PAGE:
Gen. David Petraeus has a Herculean task ahead of him. A few days from now, he must go before a room full of Democratic Congressional skeptics, many of whom have an end point for the war — getting out — but no strategy for what happens next.

He must report on the status of the troop “surge” to a Democratic majority that is increasingly divided over the war and under pressure from its base to act. Their presidential candidates have moved further to the left, taking up the anti-war gauntlet. At the same time, their Capitol Hill leadership is rightly concerned about losing more conservative Blue Dog Democrats to the administration’s war position if Petraeus offers up a positive report.

House Majority Whip James Clyburn (D-S.C.) told, “I think there would be enough support in that group to want to stay the course and if the Republicans were to stay united as they have been, then it would be a problem for us.”

That’s what Petraeus is facing — progress in Iraq is a “problem” because Democrats might be unable to maintain their unified opposition to the war. It’s hard to imagine a similar scenario playing out with Gen. Dwight Eisenhower on the Congressional hot seat in the middle of World War II, but generals understand that inevitably war and politics are inseparable, especially in this post-Vietnam War era.

With the Iraq hearings scheduled for the week after Labor Day, the traditional official kickoff of the presidential campaign, the Petraeus report will create the first contextual reality of the 2008 presidential election. Interestingly, it won’t be the candidates of either party or even the media creating the framework for the campaign’s most important issue — national security.

Instead, a four-star general will define the starting point for serious debate not only on the battle for Iraq but also on the larger issue — the war against radical Islam. The American people are ready to listen to both sides. For the past three months, the issue of the surge strategy has been put on hold, or at least almost, awaiting the Petraeus report. Most Republicans in Congress and on the presidential campaign trail have urged patience to give the troop increase time to work.

To placate their increasingly critical base, however, Democrats made several unsuccessful attempts this summer to defeat President Bush’s anti-terror policies. They took on Bush over the administration’s warrantless wiretapping program to track terrorist phone calls and lost. Senate Democrats also tried to defund the war and lost.

As their legislative efforts were failing, Democratic leaders made two other misjudgments. First, they believed that the unpopularity of the Iraq War would see a groundswell of anti-war activity over the summer. It didn’t happen.

Instead, members of their own party began returning from trips to Iraq with positive reports at odds with the party line. Rep. Brian Baird (D-Wash.), a staunch opponent of the war, changed his mind about withdrawal after an August visit. He wrote in an opinion piece in The Seattle Times, “I am convinced by the evidence that the situation has at long last begun to change substantially for the better.”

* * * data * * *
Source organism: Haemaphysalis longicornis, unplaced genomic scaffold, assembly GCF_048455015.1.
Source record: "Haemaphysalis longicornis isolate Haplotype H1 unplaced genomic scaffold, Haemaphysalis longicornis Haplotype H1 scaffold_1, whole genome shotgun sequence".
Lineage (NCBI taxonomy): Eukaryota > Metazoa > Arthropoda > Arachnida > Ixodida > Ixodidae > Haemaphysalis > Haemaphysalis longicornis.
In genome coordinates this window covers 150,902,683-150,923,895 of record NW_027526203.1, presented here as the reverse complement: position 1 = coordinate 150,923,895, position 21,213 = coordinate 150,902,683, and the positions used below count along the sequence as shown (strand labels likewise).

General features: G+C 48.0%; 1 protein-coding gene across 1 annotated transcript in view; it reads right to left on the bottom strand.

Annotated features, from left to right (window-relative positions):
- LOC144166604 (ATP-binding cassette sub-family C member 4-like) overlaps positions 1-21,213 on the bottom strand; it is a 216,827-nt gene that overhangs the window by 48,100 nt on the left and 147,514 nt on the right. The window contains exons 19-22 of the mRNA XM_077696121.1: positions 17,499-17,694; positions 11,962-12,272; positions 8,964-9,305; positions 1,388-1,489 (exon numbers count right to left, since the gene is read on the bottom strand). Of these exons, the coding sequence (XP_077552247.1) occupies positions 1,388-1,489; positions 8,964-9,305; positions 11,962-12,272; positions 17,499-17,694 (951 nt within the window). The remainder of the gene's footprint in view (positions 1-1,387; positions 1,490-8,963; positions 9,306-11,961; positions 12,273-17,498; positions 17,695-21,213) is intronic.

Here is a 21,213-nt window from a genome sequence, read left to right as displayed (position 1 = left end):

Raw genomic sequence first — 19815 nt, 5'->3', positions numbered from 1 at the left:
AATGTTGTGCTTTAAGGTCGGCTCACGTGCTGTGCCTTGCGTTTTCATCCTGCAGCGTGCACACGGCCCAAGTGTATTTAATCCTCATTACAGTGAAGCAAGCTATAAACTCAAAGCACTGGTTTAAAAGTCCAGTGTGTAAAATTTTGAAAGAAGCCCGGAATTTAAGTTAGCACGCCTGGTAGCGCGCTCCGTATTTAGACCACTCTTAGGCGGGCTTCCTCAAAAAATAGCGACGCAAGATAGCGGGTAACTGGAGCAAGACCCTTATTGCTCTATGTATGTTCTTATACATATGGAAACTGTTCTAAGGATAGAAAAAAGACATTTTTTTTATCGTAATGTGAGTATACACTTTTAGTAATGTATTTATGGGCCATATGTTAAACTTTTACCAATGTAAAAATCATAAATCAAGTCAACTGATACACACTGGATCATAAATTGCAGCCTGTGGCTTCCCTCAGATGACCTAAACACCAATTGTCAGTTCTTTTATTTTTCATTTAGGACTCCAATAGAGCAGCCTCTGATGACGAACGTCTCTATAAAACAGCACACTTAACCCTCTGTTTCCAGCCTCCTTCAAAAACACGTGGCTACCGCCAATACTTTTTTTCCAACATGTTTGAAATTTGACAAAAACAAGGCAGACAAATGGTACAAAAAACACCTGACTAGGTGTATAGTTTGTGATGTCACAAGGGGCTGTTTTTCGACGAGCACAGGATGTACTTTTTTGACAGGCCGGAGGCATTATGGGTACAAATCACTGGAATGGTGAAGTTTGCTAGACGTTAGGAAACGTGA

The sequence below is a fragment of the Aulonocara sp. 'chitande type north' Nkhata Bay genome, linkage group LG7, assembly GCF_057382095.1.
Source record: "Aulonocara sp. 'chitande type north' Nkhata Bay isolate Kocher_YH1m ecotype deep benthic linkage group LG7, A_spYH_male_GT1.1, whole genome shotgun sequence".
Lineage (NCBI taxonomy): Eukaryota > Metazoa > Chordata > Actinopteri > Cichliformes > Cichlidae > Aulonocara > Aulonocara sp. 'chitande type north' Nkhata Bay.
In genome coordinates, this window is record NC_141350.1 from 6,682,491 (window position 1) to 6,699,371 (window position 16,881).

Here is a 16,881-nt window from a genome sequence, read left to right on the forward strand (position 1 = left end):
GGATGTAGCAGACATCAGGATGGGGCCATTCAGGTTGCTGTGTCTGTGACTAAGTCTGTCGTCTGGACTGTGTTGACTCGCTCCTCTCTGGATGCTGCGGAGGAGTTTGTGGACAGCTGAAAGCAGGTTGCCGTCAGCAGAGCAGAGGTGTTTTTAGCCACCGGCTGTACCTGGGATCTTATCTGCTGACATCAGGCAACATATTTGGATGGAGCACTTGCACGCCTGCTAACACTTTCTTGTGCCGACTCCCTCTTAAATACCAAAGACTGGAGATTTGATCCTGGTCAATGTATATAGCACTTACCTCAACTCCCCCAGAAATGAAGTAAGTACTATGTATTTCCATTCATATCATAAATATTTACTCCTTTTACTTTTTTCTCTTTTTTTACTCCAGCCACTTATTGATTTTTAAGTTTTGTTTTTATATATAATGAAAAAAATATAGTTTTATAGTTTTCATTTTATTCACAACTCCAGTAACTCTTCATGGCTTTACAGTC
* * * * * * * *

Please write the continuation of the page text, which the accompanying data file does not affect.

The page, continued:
Scholars Michael O’Hanlon and Kenneth Pollack, hardly supporters of the war, shocked Democratic sensibilities when they penned an opinion piece for The New York Times after going to Iraq titled, “A War We Just Might Win.”

A second mistake made by Democratic leaders on the Hill was one of arrogance. With Bush’s job-approval numbers having sunk to the low 30s and the war as unpopular as ever, they assumed their high job approval was a given. By the end of August, with their numbers below Bush’s, House Democratic Caucus Chairman Rahm Emanuel (D-Ill.) could only snipe to the Post, “you have to keep in mind Republicans care more about catching Democrats than catching terrorists.”

Summer’s over; and to borrow a phrase, it’s time to move on. The Petraeus report will provide the new political context for the fall debate. But as the partisan back-and-forth over war strategy moves to a more serious level, it’s important to remember that the various players in this debate look at the war issue from very different horizons at this moment.

The president and Hill Republicans and Democrats view events through a 15- to 17-month window. But the presidential candidates of both parties who seek to be the next commander in chief must see farther down the road, a four- or even eight-year perspective. Their assessment of the Petraeus report’s implications for the battle of Iraq and the larger war against radical Islam must reflect a longer lens.

The American people want more than criticism of the war and the president from Democrats. If the Democratic candidates will pull the troops from Iraq as they have promised, voters want to know where and how they will defeat the forces of terrorism. Does former Sen. John Edwards (N.C.) really believe this is a “bumper sticker” war? Would Sen. Barack Obama (Ill.) actually invade Pakistan? Just what does Sen. Hillary Rodham Clinton (N.Y.) believe when it comes to the war?

Voters also want to know what Republican candidates would do to win the war over the long term. How will they handle Iran? What would they do with Guantanamo Bay? What about the privacy issues raised by Bush’s anti-terrorism policies? Because of their longer perspective, Republican candidates likely will put different emphasis on the answers to these questions than would Bush.

Homeland security, defense, foreign policy and the war — no matter how you phrase the question, these issues are people’s top concerns as the nation waits to hear from its battlefield general. When Petraeus comes before Congress, he will do much more than just survive a partisan grilling or even save the surge. His assessment will shape the political debate during the all-important pre-primary season and perhaps help pick a president.